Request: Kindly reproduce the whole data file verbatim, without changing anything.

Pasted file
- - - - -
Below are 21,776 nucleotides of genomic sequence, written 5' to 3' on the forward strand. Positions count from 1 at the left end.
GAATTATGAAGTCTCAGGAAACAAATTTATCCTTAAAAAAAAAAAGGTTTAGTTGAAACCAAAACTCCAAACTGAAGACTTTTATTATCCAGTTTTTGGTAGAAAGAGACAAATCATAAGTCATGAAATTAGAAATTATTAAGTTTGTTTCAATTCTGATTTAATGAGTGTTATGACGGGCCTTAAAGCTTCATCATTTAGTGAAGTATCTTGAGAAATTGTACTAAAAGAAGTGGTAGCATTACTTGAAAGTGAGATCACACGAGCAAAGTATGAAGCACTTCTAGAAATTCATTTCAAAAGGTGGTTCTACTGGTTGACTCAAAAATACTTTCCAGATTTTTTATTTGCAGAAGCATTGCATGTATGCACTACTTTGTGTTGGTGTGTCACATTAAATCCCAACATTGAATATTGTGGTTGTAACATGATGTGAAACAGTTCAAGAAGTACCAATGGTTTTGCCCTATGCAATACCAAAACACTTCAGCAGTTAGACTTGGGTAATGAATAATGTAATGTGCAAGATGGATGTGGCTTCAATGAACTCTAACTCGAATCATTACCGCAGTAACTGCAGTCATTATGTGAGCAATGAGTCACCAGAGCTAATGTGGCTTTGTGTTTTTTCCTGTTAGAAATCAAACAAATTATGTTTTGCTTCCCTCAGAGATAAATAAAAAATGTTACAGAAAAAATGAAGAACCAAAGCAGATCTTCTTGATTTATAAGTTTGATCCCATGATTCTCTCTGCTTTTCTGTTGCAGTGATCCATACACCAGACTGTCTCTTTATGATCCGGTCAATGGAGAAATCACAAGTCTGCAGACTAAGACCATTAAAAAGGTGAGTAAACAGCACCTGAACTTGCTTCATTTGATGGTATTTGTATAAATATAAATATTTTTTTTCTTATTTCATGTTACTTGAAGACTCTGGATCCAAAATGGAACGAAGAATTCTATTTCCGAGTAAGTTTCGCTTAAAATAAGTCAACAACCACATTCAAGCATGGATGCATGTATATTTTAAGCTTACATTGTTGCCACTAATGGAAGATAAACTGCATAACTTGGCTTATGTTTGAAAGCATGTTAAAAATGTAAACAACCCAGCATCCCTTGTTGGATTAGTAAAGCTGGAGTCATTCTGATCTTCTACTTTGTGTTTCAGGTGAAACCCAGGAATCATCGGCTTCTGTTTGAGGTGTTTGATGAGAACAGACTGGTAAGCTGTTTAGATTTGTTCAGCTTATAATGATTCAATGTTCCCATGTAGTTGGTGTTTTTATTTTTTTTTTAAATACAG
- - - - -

Below are 21,776 nucleotides of genomic sequence, written 5' to 3' on the forward strand. Positions count from 1 at the left end.
GAATTATGAAGTCTCAGGAAACAAATTTATCCTTAAAAAAAAAAAGGTTTAGTTGAAACCAAAACTCCAAACTGAAGACTTTTATTATCCAGTTTTTGGTAGAAAGAGACAAATCATAAGTCATGAAATTAGAAATTATTAAGTTTGTTTCAATTCTGATTTAATGAGTGTTATGACGGGCCTTAAAGCTTCATCATTTAGTGAAGTATCTTGAGAAATTGTACTAAAAGAAGTGGTAGCATTACTTGAAAGTGAGATCACACGAGCAAAGTATGAAGCACTTCTAGAAATTCATTTCAAAAGGTGGTTCTACTGGTTGACTCAAAAATACTTTCCAGATTTTTTATTTGCAGAAGCATTGCATGTATGCACTACTTTGTGTTGGTGTGTCACATTAAATCCCAACATTGAATATTGTGGTTGTAACATGATGTGAAACAGTTCAAGAAGTACCAATGGTTTTGCCCTATGCAATACCAAAACACTTCAGCAGTTAGACTTGGGTAATGAATAATGTAATGTGCAAGATGGATGTGGCTTCAATGAACTCTAACTCGAATCATTACCGCAGTAACTGCAGTCATTATGTGAGCAATGAGTCACCAGAGCTAATGTGGCTTTGTGTTTTTTCCTGTTAGAAATCAAACAAATTATGTTTTGCTTCCCTCAGAGATAAATAAAAAATGTTACAGAAAAAATGAAGAACCAAAGCAGATCTTCTTGATTTATAAGTTTGATCCCATGATTCTCTCTGCTTTTCTGTTGCAGTGATCCATACACCAGACTGTCTCTTTATGATCCGGTCAATGGAGAAATCACAAGTCTGCAGACTAAGACCATTAAAAAGGTGAGTAAACAGCACCTGAACTTGCTTCATTTGATGGTATTTGTATAAATATAAATATTTTTTTTCTTATTTCATGTTACTTGAAGACTCTGGATCCAAAATGGAACGAAGAATTCTATTTCCGAGTAAGTTTCGCTTAAAATAAGTCAACAACCACATTCAAGCATGGATGCATGTATATTTTAAGCTTACATTGTTGCCACTAATGGAAGATAAACTGCATAACTTGGCTTATGTTTGAAAGCATGTTAAAAATGTAAACAACCCAGCATCCCTTGTTGGATTAGTAAAGCTGGAGTCATTCTGATCTTCTACTTTGTGTTTCAGGTGAAACCCAGGAATCATCGGCTTCTGTTTGAGGTGTTTGATGAGAACAGACTGGTAAGCTGTTTAGATTTGTTCAGCTTATAATGATTCAATGTTCCCATGTAGTTGGTGTTTTTATTTTTTTTTTAAATACAG